Kinda kept up with London-based Xinran's (full name Xue Xinran, 薛欣然) column in The Guardian a decade ago, then randomly read some of her books compiled from those columns. Some I like, many not so.
Before I attended Xinran's talk at Singapore Writers Festival 2015 on 'The First Generation of Adults of China's One-Child Policy', I read her latest book which has been inspired by that 1979 policy, 'Buy Me The Sky', translated by Esther Tyldesley and David Dobson. While this isn't exactly a methodical record of anthropological research, it's undeniable that the stories are plausible tales of circumstance one would have heard as we delve further into the psyche and social analysis of how only children born between 1979-1984 think and behave. (Comments and reviews here, here, here and here.)
China's one-child policy was practiced since 1979, but not enshrined in law till December 2001 and put into effect in September 2002 under its 'Population and Family Planning Law'. To me, it's pretty fascinating. There was the Cultural Revolution which completely changed China's value systems and re-wired its people and society. It's now a time of communism versus capitalism, the migration to the cities and what's left in the rural villages, of two generations' mindsets, mores and behaviors. As of 30 October 2015, China announced that it would officially end its one-child policy to allow all couples to have two children. What then, of the next generation? That's another question to be answered two to three decades down the road. The author prefaced the book with these lines,
An age of loneliness created a generation of lonely people, Solitary, they keep lonesome watch over their own selves in a sea of plenty,
Building tunnels and bridges between lonely islands and the mainland,
This is what today's only sons and daughters are doing.
These only children (of Han Chinese mainly in towns and cities) have been called 'little emperors' who've been utterly spoilt. When the author ranted to her friend about children wanting the stars and the moon, and adult taking them seriously, the friend related her own story of how her four-and-a-half-year-old grandson kicked up such a fuss for days about wanting the moon, they had to trick him with a Japanese round paper lampshade for a light, telling him that's the moon's child sent to play with him.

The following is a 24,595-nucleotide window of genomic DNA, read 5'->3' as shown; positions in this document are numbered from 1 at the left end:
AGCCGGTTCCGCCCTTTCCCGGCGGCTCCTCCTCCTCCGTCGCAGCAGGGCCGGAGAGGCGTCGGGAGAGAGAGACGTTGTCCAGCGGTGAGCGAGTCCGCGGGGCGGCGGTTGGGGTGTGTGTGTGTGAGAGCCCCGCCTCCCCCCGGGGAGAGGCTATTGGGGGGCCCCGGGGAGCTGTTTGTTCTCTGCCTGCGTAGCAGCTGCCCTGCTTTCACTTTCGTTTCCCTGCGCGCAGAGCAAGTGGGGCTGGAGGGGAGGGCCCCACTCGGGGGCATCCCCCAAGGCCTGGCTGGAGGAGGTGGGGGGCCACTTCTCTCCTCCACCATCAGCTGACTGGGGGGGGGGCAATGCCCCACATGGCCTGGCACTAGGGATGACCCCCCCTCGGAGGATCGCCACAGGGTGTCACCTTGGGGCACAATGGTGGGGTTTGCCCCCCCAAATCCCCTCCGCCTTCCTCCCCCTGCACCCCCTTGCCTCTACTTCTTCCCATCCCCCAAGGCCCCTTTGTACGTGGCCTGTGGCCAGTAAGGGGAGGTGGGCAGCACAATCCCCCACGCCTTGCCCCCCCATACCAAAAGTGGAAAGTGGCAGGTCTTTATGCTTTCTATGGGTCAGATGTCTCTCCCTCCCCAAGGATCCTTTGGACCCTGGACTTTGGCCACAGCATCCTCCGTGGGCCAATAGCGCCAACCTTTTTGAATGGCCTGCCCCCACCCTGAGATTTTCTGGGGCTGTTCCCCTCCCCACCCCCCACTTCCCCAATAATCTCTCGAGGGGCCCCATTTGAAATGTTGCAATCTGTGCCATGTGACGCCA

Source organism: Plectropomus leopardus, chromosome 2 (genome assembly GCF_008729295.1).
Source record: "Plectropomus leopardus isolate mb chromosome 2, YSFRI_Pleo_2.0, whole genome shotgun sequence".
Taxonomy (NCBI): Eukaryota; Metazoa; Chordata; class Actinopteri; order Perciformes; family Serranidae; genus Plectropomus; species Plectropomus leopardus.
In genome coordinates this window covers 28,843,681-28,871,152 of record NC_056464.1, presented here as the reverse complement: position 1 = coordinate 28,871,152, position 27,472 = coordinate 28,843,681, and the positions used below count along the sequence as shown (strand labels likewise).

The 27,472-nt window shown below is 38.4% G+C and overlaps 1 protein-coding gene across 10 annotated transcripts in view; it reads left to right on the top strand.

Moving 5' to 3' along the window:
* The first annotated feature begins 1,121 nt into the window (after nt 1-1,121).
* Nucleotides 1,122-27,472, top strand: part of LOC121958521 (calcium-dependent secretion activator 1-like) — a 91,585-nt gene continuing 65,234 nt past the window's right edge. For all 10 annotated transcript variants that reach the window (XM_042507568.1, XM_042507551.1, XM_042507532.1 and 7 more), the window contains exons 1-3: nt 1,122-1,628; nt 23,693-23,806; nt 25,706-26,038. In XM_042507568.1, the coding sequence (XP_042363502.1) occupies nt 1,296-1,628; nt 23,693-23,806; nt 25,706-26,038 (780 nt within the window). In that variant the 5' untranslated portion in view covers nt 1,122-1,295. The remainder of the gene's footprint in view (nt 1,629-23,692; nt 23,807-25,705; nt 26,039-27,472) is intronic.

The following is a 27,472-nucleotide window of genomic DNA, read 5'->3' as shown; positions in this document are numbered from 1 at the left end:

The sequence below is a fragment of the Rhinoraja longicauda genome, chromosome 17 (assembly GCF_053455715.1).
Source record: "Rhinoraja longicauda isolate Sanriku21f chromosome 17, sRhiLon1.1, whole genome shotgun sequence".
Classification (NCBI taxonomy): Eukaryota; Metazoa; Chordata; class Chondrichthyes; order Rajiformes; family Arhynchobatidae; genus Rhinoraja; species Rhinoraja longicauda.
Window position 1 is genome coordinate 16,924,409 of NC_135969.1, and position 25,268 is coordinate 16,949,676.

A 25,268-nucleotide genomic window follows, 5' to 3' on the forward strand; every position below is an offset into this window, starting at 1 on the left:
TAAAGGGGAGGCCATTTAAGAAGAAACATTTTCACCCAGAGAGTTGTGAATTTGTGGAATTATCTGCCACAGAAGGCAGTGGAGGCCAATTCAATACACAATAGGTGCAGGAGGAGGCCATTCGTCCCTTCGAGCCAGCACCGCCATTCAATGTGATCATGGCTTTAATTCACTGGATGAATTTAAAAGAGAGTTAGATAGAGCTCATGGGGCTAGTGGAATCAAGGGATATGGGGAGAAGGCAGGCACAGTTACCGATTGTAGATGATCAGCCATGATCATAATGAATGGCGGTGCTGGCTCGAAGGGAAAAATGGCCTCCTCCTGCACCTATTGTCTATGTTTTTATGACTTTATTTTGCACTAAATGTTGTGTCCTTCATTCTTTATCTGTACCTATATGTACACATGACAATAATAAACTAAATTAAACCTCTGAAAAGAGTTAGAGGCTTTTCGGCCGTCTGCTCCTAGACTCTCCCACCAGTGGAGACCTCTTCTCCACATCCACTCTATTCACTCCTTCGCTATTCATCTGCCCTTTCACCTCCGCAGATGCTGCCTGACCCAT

"In order to keep him happy, all the family invited the moon-children to visit, and we ended up buying loads of lanterns. When some visitors from my hometown came over, they thought we were in mourning with all these white lanterns around! There's nothing you can do about it, Xinran. These single-sprout children are more precious than gold."
Split into different chapters, the book is organized according to the authors 'interviews' with the various adults she met, or already knew, or kept in touch with. Terming them "single sprouts", she gave them names of Lily, Moon, Shiny, Flying Fish, Firewood and Glittering, etc. Their stories are related, then pursued as part of a larger picture within the society. Each chapter about them ends with the same question posed, "How do you view the Yao Jiaxin incident? Why is Chinese society debating him (a post-80s man) so fiercely?" Their answers varied, and it was interesting to see each individual's reaction. (Wikipedia explains the 2011 trial and execution of Yao Jiaxin, and the ensuing debate of the death penalty in China.)
The author is a former journalist and radio presenter. The book comes across as a tad critical of this generation of only children. It questions if morality and conscience have been eroded in this generation that has more material wealth than pre-1979. It reads like a newspaper commentary or op-ed. The afterword doesn't try to reach conclusions. There're no answers. The author shares her own experiences and more stories. She mentioned the Chinese word 'jiong' (囧), which simply means 'bright/light through the window', but now, it's an emoticon and used to describe everything from being embarrassed to depressed and melancholic. Truly full of win.